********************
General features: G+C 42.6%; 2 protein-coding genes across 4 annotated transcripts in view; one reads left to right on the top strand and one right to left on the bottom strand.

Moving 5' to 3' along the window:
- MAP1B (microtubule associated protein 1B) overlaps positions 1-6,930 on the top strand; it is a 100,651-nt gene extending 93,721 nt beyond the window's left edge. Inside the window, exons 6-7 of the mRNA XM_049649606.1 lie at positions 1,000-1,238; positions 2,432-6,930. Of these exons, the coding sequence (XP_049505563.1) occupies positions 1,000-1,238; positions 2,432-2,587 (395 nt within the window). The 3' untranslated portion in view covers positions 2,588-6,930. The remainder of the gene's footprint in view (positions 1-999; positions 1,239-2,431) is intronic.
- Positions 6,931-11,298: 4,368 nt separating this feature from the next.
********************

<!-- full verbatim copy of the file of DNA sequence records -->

General features: G+C 42.6%; 2 protein-coding genes across 4 annotated transcripts in view; one reads left to right on the top strand and one right to left on the bottom strand.

Moving 5' to 3' along the window:
- MAP1B (microtubule associated protein 1B) overlaps positions 1-6,930 on the top strand; it is a 100,651-nt gene extending 93,721 nt beyond the window's left edge. Inside the window, exons 6-7 of the mRNA XM_049649606.1 lie at positions 1,000-1,238; positions 2,432-6,930. Of these exons, the coding sequence (XP_049505563.1) occupies positions 1,000-1,238; positions 2,432-2,587 (395 nt within the window). The 3' untranslated portion in view covers positions 2,588-6,930. The remainder of the gene's footprint in view (positions 1-999; positions 1,239-2,431) is intronic.
- Positions 6,931-11,298: 4,368 nt separating this feature from the next.